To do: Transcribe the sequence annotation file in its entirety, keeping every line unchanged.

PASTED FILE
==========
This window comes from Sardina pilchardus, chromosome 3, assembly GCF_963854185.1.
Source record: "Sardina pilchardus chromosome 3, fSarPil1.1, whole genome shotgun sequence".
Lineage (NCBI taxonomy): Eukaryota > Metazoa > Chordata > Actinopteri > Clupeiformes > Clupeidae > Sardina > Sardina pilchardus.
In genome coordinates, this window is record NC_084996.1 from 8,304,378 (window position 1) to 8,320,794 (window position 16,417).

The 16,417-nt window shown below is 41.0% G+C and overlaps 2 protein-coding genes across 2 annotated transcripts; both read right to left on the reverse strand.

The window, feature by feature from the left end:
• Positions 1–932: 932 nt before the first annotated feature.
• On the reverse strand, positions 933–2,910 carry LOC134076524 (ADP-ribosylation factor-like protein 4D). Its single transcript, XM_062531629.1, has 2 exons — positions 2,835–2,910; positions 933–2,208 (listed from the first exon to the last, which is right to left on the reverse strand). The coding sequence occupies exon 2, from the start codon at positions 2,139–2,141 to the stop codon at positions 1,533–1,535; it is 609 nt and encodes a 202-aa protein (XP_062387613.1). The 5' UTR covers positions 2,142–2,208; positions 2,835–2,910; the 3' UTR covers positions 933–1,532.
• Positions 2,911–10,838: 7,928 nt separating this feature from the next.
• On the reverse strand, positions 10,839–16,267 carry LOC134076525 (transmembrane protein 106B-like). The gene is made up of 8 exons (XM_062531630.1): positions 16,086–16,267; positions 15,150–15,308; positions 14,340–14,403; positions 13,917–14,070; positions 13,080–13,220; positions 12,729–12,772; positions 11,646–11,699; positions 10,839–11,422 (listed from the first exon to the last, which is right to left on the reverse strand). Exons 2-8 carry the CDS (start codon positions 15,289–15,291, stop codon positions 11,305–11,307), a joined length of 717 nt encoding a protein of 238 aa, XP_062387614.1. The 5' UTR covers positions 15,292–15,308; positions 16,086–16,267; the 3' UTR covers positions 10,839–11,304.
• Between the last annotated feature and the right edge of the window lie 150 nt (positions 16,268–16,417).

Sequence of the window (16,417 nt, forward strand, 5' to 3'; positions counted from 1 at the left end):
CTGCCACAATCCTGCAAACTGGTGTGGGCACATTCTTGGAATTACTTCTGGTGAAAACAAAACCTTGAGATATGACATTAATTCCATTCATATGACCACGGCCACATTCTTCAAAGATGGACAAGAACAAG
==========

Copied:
This window comes from Sardina pilchardus, chromosome 3, assembly GCF_963854185.1.
Source record: "Sardina pilchardus chromosome 3, fSarPil1.1, whole genome shotgun sequence".
Lineage (NCBI taxonomy): Eukaryota > Metazoa > Chordata > Actinopteri > Clupeiformes > Clupeidae > Sardina > Sardina pilchardus.
In genome coordinates, this window is record NC_084996.1 from 8,304,378 (window position 1) to 8,320,794 (window position 16,417).

The 16,417-nt window shown below is 41.0% G+C and overlaps 2 protein-coding genes across 2 annotated transcripts; both read right to left on the reverse strand.

The window, feature by feature from the left end:
• Positions 1–932: 932 nt before the first annotated feature.
• On the reverse strand, positions 933–2,910 carry LOC134076524 (ADP-ribosylation factor-like protein 4D). Its single transcript, XM_062531629.1, has 2 exons — positions 2,835–2,910; positions 933–2,208 (listed from the first exon to the last, which is right to left on the reverse strand). The coding sequence occupies exon 2, from the start codon at positions 2,139–2,141 to the stop codon at positions 1,533–1,535; it is 609 nt and encodes a 202-aa protein (XP_062387613.1). The 5' UTR covers positions 2,142–2,208; positions 2,835–2,910; the 3' UTR covers positions 933–1,532.
• Positions 2,911–10,838: 7,928 nt separating this feature from the next.
• On the reverse strand, positions 10,839–16,267 carry LOC134076525 (transmembrane protein 106B-like). The gene is made up of 8 exons (XM_062531630.1): positions 16,086–16,267; positions 15,150–15,308; positions 14,340–14,403; positions 13,917–14,070; positions 13,080–13,220; positions 12,729–12,772; positions 11,646–11,699; positions 10,839–11,422 (listed from the first exon to the last, which is right to left on the reverse strand). Exons 2-8 carry the CDS (start codon positions 15,289–15,291, stop codon positions 11,305–11,307), a joined length of 717 nt encoding a protein of 238 aa, XP_062387614.1. The 5' UTR covers positions 15,292–15,308; positions 16,086–16,267; the 3' UTR covers positions 10,839–11,304.
• Between the last annotated feature and the right edge of the window lie 150 nt (positions 16,268–16,417).

Sequence of the window (16,417 nt, forward strand, 5' to 3'; positions counted from 1 at the left end):
CTGCCACAATCCTGCAAACTGGTGTGGGCACATTCTTGGAATTACTTCTGGTGAAAACAAAACCTTGAGATATGACATTAATTCCATTCATATGACCACGGCCACATTCTTCAAAGATGGACAAGAACAAG